While everybody else was busy living their life yesterday, my stomach decided to rule mine and sent me packing to the hospital.
This was all after getting my mother to watch Xander for me, of course.
It is extremely complicated trying to take care of myself (especially when I wake up doubling over from abdominal pain) and take care of a poor child who just had his tonsils out two days ago.
Despite the extreme pain, he is my priority, but try to tell him that when I’m hobbling around, crunched over in the fetal position, trying to get him dressed, fed, and happy while simulataneously praying that my pain control medications will kick in, at least a little bit.
They didn’t. My oxycontin and morphine didn’t touch the pain at all.
I knew I was in trouble and that I would be headed to the hospital for something that day.
While Xander was bathing I made an early morning phone call to my providers at Dana Farber. Both were still in their cars on the way in, one with the kids in tow, but they were able to guide me as far as care.
I just saw my Primary Care Physician in Claremont on Tuesday. It has been great having him “officially” in the loop. He also receives my medical record updates for my chart via email.
I now feel safer having episodes like this in my hometown.
It is incredibly scary and anxiety producing to know you are incredibly sick and also know that local providers do not feel they have the specialty or capacity to care for you.
What, exactly, am I supposed to do in an emergency then? Cross my fingers and pray the emergency can wait hours to get to Boston? Or do I risk my life knowing there will be no collaboration of care between facilities that openly state I am beyond their specialities and the one that cares for me?In a true emergency, I’ll take the closest facility and pray for the best. I have the pager numbers of my care providers at Dana Farber and someone is available to me, fr consult, every day, every hour, all the time. If I am uncomfortable with recommendations, I’ll page those people myself, even if I can barely talk, I’m slurring my words, and the ceiling looks like it is on the floor.
I’m stil grounded in knowing I need the very best care to survive. I am in all out survival mode during these periods. Don’t get in the way of my attempts to live. I’m going to be surviving.
I went to the Emergency Department at Valley Regional. You would think the hospital is was my favorite place with all my previous stays.
This time searching for treatment was uneventful. I had been taking to the team at Dana Farber (Dr. A and melissa) all week regarding some severe abdominal pain.
It was so miserable I had been "knocking myself out" at night. After a day chalk full of caretaking for my poor son who has just had his tonsils out, I am overextended.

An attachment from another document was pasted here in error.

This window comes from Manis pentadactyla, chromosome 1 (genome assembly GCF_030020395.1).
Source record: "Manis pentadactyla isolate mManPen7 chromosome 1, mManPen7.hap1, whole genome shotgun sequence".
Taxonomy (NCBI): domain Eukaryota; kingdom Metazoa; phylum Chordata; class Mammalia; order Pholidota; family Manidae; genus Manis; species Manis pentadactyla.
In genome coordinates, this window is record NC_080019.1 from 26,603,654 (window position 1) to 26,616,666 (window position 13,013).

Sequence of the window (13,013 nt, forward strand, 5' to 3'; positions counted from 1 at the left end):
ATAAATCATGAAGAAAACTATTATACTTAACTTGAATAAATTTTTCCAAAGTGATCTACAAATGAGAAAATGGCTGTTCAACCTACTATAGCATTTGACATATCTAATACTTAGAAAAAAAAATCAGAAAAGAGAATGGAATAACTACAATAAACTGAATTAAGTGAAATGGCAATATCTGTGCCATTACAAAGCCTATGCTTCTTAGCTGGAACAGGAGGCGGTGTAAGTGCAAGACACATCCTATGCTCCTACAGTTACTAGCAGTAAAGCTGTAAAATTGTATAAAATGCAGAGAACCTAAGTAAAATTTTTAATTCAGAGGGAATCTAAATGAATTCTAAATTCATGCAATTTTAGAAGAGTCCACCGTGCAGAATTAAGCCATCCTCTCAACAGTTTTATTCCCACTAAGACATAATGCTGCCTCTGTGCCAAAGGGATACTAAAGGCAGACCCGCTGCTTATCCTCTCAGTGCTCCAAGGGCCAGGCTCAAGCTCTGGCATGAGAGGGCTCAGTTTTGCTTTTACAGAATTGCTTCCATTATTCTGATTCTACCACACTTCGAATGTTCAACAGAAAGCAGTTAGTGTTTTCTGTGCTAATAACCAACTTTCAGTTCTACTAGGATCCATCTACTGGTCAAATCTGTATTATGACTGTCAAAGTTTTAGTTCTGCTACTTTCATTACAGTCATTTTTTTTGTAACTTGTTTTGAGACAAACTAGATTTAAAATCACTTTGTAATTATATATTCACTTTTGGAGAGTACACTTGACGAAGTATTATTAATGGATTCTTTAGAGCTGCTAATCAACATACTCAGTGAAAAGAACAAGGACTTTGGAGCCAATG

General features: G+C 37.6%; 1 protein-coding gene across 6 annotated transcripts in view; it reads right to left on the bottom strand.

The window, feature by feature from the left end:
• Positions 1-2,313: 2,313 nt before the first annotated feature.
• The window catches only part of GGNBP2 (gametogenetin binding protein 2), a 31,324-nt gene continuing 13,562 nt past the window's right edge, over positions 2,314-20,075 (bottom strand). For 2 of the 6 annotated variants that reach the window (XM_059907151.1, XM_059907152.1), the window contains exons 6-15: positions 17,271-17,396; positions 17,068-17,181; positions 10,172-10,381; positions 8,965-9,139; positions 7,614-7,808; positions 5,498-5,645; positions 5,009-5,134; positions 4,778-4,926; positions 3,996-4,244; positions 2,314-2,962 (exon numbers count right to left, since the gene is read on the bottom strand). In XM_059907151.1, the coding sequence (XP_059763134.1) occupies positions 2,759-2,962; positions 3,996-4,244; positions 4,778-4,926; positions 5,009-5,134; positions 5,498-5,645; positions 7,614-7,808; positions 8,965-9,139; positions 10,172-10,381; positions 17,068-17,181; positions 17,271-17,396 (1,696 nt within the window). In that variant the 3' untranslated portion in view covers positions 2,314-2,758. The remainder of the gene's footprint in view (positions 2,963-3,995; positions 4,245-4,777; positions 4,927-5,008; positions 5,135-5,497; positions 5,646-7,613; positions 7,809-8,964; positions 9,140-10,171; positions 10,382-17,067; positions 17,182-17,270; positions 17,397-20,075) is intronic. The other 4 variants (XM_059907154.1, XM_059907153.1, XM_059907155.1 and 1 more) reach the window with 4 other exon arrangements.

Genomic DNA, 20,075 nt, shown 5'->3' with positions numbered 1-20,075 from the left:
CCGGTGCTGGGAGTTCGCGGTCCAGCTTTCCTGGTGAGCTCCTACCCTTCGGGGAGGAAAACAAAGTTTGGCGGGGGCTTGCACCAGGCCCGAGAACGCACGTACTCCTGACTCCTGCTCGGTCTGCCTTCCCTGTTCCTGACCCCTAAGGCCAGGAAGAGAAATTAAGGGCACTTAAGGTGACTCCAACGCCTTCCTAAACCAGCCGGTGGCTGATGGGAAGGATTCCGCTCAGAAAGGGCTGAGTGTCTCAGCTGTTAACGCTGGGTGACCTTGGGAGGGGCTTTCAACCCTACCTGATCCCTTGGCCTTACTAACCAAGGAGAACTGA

I am really excited that I at least have the opportunity and ability to mother x towards recovery.
I am sorry I am missing out on today. Any day that I can't be with him due to my health status really pulls at the heart strings.
There is a lot of survivors guilt regarding how my illnesses have effected those I love, specifically x. He is a primary focus of my life. He brings me joy, but is incredibly hurtful that I can't provide the unconditional love, structure, balance, and safety I always dreamt of giving a child.
There is a lot of personal guilt about having to make choices for treatment, especially to leave your family behind to relocate for treatment.
Despite the fact these are “life or death” decisions and the major motivator behind my choices has always been that I would like to survive to see Xander grow into a man, it is impossible to explain the pain and agony in these decisions regarding how far I will have to travel to prolong my life, especially how long I will have to be away from my family, altering their schedule and causing them anxiety, ultimately interfering with the life they would have had I never been diagnosed.
It is extremely hard to know that I have, albeit unwittingly, brought this stress into our family. Alongside these guilt riddled decisions I make between bad and worse options often comes the issue of gossip and judgment.
I am a hot topic. I am open with the ups and downs of cancer treatment and trying to live, happily, while surviving. I understand not everybody will agree with the decisions I make, but I also understand I am making my decisions to the best of my ability with the information I have. That is the best I can do.